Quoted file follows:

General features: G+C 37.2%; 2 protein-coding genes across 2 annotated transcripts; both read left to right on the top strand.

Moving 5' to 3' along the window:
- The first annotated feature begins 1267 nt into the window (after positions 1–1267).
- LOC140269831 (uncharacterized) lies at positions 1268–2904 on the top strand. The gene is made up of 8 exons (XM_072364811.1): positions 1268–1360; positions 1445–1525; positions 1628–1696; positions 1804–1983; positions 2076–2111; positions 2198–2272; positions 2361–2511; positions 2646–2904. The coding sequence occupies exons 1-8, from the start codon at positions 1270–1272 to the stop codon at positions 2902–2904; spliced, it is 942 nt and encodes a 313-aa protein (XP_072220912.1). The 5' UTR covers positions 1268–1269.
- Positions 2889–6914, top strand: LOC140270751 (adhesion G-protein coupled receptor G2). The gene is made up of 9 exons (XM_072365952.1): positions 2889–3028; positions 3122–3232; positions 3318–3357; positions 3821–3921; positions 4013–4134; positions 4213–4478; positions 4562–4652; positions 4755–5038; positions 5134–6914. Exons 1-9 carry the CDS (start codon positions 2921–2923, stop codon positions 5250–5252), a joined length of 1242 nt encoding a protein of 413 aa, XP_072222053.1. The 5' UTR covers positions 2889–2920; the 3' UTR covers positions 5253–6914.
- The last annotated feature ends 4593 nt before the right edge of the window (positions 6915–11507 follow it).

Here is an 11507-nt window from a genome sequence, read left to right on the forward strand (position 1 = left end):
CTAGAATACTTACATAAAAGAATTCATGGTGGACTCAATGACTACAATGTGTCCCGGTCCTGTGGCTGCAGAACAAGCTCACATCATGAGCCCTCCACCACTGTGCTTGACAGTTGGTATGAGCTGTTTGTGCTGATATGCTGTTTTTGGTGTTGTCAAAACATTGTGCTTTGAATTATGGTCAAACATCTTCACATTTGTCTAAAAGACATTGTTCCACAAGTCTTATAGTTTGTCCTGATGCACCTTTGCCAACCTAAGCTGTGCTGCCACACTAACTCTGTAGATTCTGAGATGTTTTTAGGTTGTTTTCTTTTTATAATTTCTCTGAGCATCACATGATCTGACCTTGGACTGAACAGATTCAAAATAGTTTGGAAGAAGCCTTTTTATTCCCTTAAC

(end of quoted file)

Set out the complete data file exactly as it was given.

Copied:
General features: G+C 37.2%; 2 protein-coding genes across 2 annotated transcripts; both read left to right on the top strand.

Moving 5' to 3' along the window:
- The first annotated feature begins 1267 nt into the window (after positions 1–1267).
- LOC140269831 (uncharacterized) lies at positions 1268–2904 on the top strand. The gene is made up of 8 exons (XM_072364811.1): positions 1268–1360; positions 1445–1525; positions 1628–1696; positions 1804–1983; positions 2076–2111; positions 2198–2272; positions 2361–2511; positions 2646–2904. The coding sequence occupies exons 1-8, from the start codon at positions 1270–1272 to the stop codon at positions 2902–2904; spliced, it is 942 nt and encodes a 313-aa protein (XP_072220912.1). The 5' UTR covers positions 1268–1269.
- Positions 2889–6914, top strand: LOC140270751 (adhesion G-protein coupled receptor G2). The gene is made up of 9 exons (XM_072365952.1): positions 2889–3028; positions 3122–3232; positions 3318–3357; positions 3821–3921; positions 4013–4134; positions 4213–4478; positions 4562–4652; positions 4755–5038; positions 5134–6914. Exons 1-9 carry the CDS (start codon positions 2921–2923, stop codon positions 5250–5252), a joined length of 1242 nt encoding a protein of 413 aa, XP_072222053.1. The 5' UTR covers positions 2889–2920; the 3' UTR covers positions 5253–6914.
- The last annotated feature ends 4593 nt before the right edge of the window (positions 6915–11507 follow it).

Here is an 11507-nt window from a genome sequence, read left to right on the forward strand (position 1 = left end):
CTAGAATACTTACATAAAAGAATTCATGGTGGACTCAATGACTACAATGTGTCCCGGTCCTGTGGCTGCAGAACAAGCTCACATCATGAGCCCTCCACCACTGTGCTTGACAGTTGGTATGAGCTGTTTGTGCTGATATGCTGTTTTTGGTGTTGTCAAAACATTGTGCTTTGAATTATGGTCAAACATCTTCACATTTGTCTAAAAGACATTGTTCCACAAGTCTTATAGTTTGTCCTGATGCACCTTTGCCAACCTAAGCTGTGCTGCCACACTAACTCTGTAGATTCTGAGATGTTTTTAGGTTGTTTTCTTTTTATAATTTCTCTGAGCATCACATGATCTGACCTTGGACTGAACAGATTCAAAATAGTTTGGAAGAAGCCTTTTTATTCCCTTAAC